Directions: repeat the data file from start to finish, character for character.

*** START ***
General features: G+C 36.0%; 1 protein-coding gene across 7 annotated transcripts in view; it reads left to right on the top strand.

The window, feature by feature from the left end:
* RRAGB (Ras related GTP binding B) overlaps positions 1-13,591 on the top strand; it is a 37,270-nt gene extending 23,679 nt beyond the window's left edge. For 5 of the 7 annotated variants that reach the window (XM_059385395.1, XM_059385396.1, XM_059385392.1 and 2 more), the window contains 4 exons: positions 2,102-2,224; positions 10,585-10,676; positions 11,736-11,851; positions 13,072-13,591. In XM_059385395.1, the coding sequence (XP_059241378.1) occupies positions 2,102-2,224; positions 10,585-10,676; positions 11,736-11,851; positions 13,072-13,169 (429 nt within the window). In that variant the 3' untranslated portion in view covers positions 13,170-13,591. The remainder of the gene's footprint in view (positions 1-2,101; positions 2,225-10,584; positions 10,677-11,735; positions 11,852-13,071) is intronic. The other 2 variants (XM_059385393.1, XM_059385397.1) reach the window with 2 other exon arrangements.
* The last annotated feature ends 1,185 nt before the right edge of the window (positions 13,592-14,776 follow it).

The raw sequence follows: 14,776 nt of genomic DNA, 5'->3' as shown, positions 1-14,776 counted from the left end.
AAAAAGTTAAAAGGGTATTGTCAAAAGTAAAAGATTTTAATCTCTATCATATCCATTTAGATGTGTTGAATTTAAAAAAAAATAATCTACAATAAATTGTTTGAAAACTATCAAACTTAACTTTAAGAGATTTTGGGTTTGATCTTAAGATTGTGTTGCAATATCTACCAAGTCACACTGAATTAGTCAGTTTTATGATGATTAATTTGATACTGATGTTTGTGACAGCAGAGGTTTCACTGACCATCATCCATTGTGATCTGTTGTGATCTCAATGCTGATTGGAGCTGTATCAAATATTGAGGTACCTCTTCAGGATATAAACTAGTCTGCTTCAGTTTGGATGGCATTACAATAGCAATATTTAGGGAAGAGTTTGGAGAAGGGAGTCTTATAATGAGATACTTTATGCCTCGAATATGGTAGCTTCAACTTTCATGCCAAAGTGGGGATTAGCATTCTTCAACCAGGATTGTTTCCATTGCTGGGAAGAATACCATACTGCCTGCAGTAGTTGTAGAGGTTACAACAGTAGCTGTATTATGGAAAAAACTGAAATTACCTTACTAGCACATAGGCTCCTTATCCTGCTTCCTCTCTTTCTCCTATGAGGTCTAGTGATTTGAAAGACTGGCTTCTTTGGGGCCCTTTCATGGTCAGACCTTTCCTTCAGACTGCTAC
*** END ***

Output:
General features: G+C 36.0%; 1 protein-coding gene across 7 annotated transcripts in view; it reads left to right on the top strand.

The window, feature by feature from the left end:
* RRAGB (Ras related GTP binding B) overlaps positions 1-13,591 on the top strand; it is a 37,270-nt gene extending 23,679 nt beyond the window's left edge. For 5 of the 7 annotated variants that reach the window (XM_059385395.1, XM_059385396.1, XM_059385392.1 and 2 more), the window contains 4 exons: positions 2,102-2,224; positions 10,585-10,676; positions 11,736-11,851; positions 13,072-13,591. In XM_059385395.1, the coding sequence (XP_059241378.1) occupies positions 2,102-2,224; positions 10,585-10,676; positions 11,736-11,851; positions 13,072-13,169 (429 nt within the window). In that variant the 3' untranslated portion in view covers positions 13,170-13,591. The remainder of the gene's footprint in view (positions 1-2,101; positions 2,225-10,584; positions 10,677-11,735; positions 11,852-13,071) is intronic. The other 2 variants (XM_059385393.1, XM_059385397.1) reach the window with 2 other exon arrangements.
* The last annotated feature ends 1,185 nt before the right edge of the window (positions 13,592-14,776 follow it).

The raw sequence follows: 14,776 nt of genomic DNA, 5'->3' as shown, positions 1-14,776 counted from the left end.
AAAAAGTTAAAAGGGTATTGTCAAAAGTAAAAGATTTTAATCTCTATCATATCCATTTAGATGTGTTGAATTTAAAAAAAAATAATCTACAATAAATTGTTTGAAAACTATCAAACTTAACTTTAAGAGATTTTGGGTTTGATCTTAAGATTGTGTTGCAATATCTACCAAGTCACACTGAATTAGTCAGTTTTATGATGATTAATTTGATACTGATGTTTGTGACAGCAGAGGTTTCACTGACCATCATCCATTGTGATCTGTTGTGATCTCAATGCTGATTGGAGCTGTATCAAATATTGAGGTACCTCTTCAGGATATAAACTAGTCTGCTTCAGTTTGGATGGCATTACAATAGCAATATTTAGGGAAGAGTTTGGAGAAGGGAGTCTTATAATGAGATACTTTATGCCTCGAATATGGTAGCTTCAACTTTCATGCCAAAGTGGGGATTAGCATTCTTCAACCAGGATTGTTTCCATTGCTGGGAAGAATACCATACTGCCTGCAGTAGTTGTAGAGGTTACAACAGTAGCTGTATTATGGAAAAAACTGAAATTACCTTACTAGCACATAGGCTCCTTATCCTGCTTCCTCTCTTTCTCCTATGAGGTCTAGTGATTTGAAAGACTGGCTTCTTTGGGGCCCTTTCATGGTCAGACCTTTCCTTCAGACTGCTAC